It will also cause the pressure drops to increase. To estimate the effect on tube-side pressure drop, note that from Equation 5. To finalize the design, the overall heat-transfer coefficient must be recalculated, the required tube length determined, and the pressure drops checked, as was done for the second trial in Example 5.

The calculations are left as an exercise for the reader. It can handle all of the TEMA shell types with either plain or radial low-fin tubes. Both single-phase and twophase flows are accommodated on either side of the exchanger. Therefore, this module is used for condensers, vaporizers, and reboilers as well as single-phase exchangers.

Both un-baffled and baffled exchangers are accepted, including the no-tubes-in window configuration. It is important to balance between accuracy and computational cost in order to ensure the most accurate solution in a timely manner. For the purpose of this example, we will define a modified physics induced extremely coarse mesh in order to obtain a relatively quickly solution while still remaining accurate.

In the mesh settings window, change the element size to extremely coarse, then right-click Mesh 1 and select edit physics induced sequence. Click on Free tetrahedral 1, then under the scale geometry section set the x-direction scale field to 0.

Then under the Boundary layer 1 node select Boundary layer properties 1 and define the number of boundaries as 3, then click build all. Once the mesh is built, you are ready to compute Study 1. Please note that it takes about 3 hours to compute the model with an average computer containing 12 Gigabytes of free memory.

Depending on the computational power of your machine, this time may vary. Once the results are calculated, expand the Wall resolution node and click on Surface 1. In the expression section, click replace expression then choose Non-isothermal flow, Upside, and select Wall lift off. Click plot to see the upside wall lift-off for the tubes. From this graph you can see where the most critical areas in terms of mesh resolution are located.

Now that we have validated the model, let us analyze the temperature distribution along all of the wall boundaries. Under the Data Sets node click Surface 1.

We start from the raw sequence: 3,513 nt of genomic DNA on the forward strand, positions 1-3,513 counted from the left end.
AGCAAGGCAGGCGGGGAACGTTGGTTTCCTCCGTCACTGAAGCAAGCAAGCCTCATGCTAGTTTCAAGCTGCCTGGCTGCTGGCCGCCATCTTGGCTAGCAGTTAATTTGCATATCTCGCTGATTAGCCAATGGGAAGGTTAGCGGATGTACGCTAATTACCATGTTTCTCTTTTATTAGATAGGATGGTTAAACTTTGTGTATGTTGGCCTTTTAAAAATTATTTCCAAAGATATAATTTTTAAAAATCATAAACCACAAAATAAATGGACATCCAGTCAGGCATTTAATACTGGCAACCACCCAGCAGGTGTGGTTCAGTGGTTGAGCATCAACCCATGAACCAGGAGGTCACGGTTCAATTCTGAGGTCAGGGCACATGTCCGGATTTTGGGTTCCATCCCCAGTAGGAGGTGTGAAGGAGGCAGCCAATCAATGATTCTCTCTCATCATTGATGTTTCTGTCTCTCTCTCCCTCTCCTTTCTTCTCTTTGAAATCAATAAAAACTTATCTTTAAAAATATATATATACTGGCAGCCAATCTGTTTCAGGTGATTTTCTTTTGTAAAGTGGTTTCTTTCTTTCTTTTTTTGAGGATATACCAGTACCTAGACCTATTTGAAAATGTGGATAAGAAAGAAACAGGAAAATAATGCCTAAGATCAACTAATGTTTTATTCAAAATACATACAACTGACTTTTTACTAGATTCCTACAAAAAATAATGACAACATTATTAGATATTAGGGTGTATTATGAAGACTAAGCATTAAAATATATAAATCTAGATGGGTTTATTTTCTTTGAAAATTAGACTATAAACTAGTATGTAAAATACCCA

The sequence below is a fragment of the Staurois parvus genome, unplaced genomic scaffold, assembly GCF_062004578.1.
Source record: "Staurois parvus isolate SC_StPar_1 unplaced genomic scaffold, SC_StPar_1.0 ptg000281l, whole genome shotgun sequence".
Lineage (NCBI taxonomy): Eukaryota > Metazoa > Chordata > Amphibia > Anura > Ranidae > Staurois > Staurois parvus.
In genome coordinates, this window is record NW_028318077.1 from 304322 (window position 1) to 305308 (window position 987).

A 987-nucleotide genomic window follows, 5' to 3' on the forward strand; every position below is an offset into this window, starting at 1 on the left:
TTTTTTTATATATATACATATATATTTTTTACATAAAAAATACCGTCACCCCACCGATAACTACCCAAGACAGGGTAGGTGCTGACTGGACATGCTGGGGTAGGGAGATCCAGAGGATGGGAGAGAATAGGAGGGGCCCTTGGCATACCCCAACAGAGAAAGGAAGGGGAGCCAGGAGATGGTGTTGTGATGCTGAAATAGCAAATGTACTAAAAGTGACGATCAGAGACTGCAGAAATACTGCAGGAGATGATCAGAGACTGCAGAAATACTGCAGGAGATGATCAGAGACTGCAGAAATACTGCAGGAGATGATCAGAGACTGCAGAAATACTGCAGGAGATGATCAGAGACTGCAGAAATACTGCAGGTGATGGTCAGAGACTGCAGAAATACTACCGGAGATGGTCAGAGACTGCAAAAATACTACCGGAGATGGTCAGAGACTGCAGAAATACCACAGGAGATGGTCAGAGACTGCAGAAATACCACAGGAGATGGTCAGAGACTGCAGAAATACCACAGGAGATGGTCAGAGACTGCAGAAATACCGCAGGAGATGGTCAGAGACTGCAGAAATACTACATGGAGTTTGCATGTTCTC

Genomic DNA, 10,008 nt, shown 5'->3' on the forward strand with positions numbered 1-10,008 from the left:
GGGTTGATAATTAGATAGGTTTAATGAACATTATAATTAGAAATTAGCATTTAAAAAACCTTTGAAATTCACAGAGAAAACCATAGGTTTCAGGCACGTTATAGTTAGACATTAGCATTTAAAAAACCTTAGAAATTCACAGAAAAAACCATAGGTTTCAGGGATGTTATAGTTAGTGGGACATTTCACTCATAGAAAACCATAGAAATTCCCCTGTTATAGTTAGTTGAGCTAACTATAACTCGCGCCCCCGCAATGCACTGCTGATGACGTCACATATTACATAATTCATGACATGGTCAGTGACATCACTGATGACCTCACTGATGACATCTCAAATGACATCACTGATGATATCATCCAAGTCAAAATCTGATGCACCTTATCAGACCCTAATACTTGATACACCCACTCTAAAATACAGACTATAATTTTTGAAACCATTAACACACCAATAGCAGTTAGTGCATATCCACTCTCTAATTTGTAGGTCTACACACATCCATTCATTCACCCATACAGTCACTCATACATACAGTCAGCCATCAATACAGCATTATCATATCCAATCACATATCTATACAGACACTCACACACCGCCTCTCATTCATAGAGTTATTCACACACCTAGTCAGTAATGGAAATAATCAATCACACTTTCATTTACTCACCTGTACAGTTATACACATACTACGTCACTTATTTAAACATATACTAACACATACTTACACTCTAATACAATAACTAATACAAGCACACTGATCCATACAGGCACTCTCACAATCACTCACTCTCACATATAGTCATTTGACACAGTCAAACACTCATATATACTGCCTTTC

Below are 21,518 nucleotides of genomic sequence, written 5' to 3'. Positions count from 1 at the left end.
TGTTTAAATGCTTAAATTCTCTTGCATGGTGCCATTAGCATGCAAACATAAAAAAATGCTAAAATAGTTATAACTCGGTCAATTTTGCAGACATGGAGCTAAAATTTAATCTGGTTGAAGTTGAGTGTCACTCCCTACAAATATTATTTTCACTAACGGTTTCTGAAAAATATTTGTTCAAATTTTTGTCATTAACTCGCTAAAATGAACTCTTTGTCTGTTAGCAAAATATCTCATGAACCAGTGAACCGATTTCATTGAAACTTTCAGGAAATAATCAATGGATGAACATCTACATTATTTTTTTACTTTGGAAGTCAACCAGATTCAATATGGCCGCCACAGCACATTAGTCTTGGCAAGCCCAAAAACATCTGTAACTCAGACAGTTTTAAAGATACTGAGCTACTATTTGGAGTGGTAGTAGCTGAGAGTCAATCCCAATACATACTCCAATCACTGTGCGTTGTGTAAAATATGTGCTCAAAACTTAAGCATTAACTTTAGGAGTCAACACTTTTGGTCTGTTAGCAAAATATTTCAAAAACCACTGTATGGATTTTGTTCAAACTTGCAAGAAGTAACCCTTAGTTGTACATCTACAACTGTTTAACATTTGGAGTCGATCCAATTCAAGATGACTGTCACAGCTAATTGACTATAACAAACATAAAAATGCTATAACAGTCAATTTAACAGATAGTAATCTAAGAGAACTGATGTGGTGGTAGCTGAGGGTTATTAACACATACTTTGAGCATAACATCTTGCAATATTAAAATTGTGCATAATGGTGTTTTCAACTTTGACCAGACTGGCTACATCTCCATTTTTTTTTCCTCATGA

From the selection list, choose Walls as the boundary. Under results expand Temperature and click on Surface 1, then change the default temperature unit to degC. Click plot to view the temperature distribution along the new surface. In order to create a 3D streamline view illustrating the velocity and the temperature, we will mirror the solution obtained by the original half heat exchanger geometry. Right-click on data sets, go to more data sets and add a Mirror 3D. From the plane list, choose zx-planes as the plane of symmetry.

Right-click on results and add a 3D Plot group. From the data set list, choose Mirror 3D1. Right-click on 3D Plot Group 4 and add a streamline. In the points edit field under the streamline positioning section, type in to define the number of streamlines in the plot.

Then define the line type as tube in order to make the coloring of the velocity field more visible. Right-click on Streamline 1 and choose Color Expression. From the color table list choose Thermal. Right-click on 3D Plot Group 4 and rename it as Velocity, streamline. This figure illustrates the air flow as well as the water flow through the heat exchanger.

The largely different heat capacities between the air and the water are clearly portrayed in this plot as the temperature of the air changes much more drastically than that of the water when it flows through the heat exchanger.

Now, right-click on Derived Values, and add a Global evaluation. Using the integration and average coupling operators defined earlier, type in the following expression to define the heat transfer coefficient.

Here you can see the global expressions embedded in the terms for: Right-click on Global Evaluations 1 and rename it as Heat Transfer coefficient. Let us now analyze the average water inlet pressure as well as the average air inlet pressure. Right-click derived values and go to average then select Surface average.

## Features of Shell And Tube Heat Exchanger Design 1.5.4

Open in new tab 2. Boundary conditions: Numerical method: There existed fluid maldistribution not only in the longitudinal flow zone of the shell, but also, a more serious fluid maldistribution in the area of the inlet and the outlet.